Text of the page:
Polymorphisms and religion

While religiousness is often inversely related to depression and associated with faster recovery from depression in the medically ill [32,33], some studies suggest that religious persons may actually be more vulnerable to depression [34,35], perhaps due to greater emotional sensitivity (a trait that Freud called “neurosis” [36]). A common genetic predisposition could provide a biological basis for the link between religion and depression, either making religious persons more or less vulnerable to depression.

Why might religiousness/spirituality be associated with genes that increase sensitivity to life events or increase risk of depression? Although some have suggested that depression is adaptive (bolstering immune systems or encouraging people to think more intensely about their problems), depression and suicide in particular may also serve as an evolutionary force that removes “less fit” persons from the population [37,38]. Religious involvement, in turn, may counter this evolutionary force by providing beliefs that facilitate coping with negative life events by surrounding the depressed individual with a supportive faith community, enabling depressed religious persons to survive and pass on their genes to the next generation. Thus, genes associated with emotional sensitivity to negative life events (increasing the risk of depression) and those associated with religious involvement may be preserved within the population.

Alternatively, perhaps religious persons have genes that somehow make them less prone to depression, although how such genes might have developed and persisted in the population is not clear. However, this would help to explain the inverse relationship between religiosity and depression reported in the majority of studies examining this association [39]. Although such notions are highly speculative, they provide a plausible reason for why a genetic link might exist.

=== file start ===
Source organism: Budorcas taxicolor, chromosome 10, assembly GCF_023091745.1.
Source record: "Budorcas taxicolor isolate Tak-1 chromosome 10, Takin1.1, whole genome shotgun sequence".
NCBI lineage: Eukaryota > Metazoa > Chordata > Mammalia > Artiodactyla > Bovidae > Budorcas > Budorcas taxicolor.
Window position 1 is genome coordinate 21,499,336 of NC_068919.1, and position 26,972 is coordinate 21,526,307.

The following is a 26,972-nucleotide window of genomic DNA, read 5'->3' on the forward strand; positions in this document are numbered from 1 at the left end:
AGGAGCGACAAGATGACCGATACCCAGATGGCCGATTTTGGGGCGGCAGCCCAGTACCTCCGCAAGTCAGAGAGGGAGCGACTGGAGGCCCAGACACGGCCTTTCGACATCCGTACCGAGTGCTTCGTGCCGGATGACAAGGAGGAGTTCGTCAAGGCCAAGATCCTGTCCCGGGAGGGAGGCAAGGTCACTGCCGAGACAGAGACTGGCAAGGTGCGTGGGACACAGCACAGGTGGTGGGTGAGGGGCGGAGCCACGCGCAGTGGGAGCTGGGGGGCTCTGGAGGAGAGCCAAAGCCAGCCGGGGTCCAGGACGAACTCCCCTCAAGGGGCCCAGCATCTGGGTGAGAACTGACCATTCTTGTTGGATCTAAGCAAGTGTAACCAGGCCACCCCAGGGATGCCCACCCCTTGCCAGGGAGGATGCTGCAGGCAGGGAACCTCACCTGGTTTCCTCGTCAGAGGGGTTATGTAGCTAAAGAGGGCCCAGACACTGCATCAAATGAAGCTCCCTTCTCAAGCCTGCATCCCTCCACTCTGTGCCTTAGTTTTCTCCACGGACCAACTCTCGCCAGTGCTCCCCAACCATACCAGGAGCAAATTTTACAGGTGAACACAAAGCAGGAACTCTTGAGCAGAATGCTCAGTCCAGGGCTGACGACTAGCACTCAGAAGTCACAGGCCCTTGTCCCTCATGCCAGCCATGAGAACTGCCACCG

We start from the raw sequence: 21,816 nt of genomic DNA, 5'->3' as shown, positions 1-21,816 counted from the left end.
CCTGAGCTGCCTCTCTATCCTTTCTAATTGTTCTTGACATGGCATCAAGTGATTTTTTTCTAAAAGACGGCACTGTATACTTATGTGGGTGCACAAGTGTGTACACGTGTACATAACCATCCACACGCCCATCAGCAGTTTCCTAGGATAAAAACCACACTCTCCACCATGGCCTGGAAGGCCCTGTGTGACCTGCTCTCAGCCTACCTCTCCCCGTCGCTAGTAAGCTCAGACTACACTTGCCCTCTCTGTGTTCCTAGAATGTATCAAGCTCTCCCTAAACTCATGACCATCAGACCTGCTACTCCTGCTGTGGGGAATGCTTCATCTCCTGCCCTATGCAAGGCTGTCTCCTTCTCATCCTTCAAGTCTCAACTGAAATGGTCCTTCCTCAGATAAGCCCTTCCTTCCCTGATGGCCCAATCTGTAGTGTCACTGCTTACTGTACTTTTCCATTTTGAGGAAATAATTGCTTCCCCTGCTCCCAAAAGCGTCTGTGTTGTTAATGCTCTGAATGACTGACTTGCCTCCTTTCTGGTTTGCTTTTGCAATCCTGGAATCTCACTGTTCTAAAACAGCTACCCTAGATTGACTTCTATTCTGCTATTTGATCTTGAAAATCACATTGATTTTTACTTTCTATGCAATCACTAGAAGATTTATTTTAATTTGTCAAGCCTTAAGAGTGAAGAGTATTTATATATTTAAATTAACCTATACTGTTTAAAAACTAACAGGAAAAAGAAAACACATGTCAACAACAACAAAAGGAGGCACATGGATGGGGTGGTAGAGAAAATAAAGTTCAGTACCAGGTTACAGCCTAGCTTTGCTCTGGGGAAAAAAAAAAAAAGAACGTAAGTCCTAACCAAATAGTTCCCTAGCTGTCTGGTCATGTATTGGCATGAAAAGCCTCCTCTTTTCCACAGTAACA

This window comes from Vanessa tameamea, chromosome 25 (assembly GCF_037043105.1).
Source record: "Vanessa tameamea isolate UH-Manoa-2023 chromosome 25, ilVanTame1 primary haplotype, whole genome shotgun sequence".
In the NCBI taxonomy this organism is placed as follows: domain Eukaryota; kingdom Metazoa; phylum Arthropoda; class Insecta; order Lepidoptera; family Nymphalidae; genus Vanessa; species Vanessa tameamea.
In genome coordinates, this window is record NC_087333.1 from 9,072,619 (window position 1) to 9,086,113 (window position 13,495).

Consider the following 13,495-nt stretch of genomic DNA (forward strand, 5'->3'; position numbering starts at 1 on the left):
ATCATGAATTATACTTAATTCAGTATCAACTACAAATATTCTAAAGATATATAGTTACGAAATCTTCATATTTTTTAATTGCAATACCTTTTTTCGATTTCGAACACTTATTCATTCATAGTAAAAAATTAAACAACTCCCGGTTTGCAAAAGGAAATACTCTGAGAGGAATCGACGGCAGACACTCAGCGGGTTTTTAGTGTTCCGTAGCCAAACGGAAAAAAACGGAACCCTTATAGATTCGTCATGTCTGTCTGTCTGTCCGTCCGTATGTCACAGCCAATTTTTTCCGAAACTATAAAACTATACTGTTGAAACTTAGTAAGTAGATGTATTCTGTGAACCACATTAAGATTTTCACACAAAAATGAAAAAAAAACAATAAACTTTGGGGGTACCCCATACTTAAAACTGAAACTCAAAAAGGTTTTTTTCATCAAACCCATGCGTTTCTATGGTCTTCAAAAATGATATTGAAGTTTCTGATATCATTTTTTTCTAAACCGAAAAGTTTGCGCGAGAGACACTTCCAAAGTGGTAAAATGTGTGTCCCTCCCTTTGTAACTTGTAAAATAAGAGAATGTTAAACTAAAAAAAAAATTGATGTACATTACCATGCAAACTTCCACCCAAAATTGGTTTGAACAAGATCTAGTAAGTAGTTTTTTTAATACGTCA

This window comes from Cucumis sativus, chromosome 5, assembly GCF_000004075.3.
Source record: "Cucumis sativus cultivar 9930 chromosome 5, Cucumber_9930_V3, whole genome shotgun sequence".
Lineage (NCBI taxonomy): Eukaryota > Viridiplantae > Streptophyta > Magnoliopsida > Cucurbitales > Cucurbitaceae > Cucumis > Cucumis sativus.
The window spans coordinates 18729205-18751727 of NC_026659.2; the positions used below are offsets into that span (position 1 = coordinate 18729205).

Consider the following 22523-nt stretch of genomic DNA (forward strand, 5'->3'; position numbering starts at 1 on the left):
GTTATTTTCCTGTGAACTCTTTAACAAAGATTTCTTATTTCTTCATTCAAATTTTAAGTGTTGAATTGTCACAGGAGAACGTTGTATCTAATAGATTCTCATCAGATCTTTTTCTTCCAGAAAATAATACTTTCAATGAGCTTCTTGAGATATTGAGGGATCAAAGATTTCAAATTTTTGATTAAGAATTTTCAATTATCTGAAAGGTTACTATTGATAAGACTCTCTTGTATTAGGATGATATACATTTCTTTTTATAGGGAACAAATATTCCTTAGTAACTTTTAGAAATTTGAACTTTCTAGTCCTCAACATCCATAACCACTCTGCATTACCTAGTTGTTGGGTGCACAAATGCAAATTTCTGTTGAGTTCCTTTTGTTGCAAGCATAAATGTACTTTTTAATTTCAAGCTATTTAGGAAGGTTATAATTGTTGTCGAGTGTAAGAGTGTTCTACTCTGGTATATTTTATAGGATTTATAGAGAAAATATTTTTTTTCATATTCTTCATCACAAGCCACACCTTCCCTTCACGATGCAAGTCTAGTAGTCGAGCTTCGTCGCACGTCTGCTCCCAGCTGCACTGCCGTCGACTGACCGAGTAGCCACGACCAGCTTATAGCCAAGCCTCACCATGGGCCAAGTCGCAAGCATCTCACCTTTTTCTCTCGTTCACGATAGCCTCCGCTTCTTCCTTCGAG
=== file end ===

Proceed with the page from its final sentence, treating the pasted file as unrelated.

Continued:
Some research appears to substantiate a relationship between polymorphisms of the SLC6A4 gene and religious involvement, although the findings are not very consistent. For example, the S allele of the 5-HTTLPR polymorphism has been associated with high scores on the Tellegen Absorption Scale (TAS), which assesses the tendency to have mystical visionary experiences or artistic sensitivity [40]. The TAS, in turn, has been correlated with high levels of intrinsic religiosity [41]. These findings are consistent with the claim that the S allele conveys both greater emotional sensitivity and greater sensitivity to spiritual experiences as well. Likewise, the S allele has been associated with higher scores on the spiritual acceptance subscale of the TCI [42] and with other factors that may be considered broadly spiritual [43].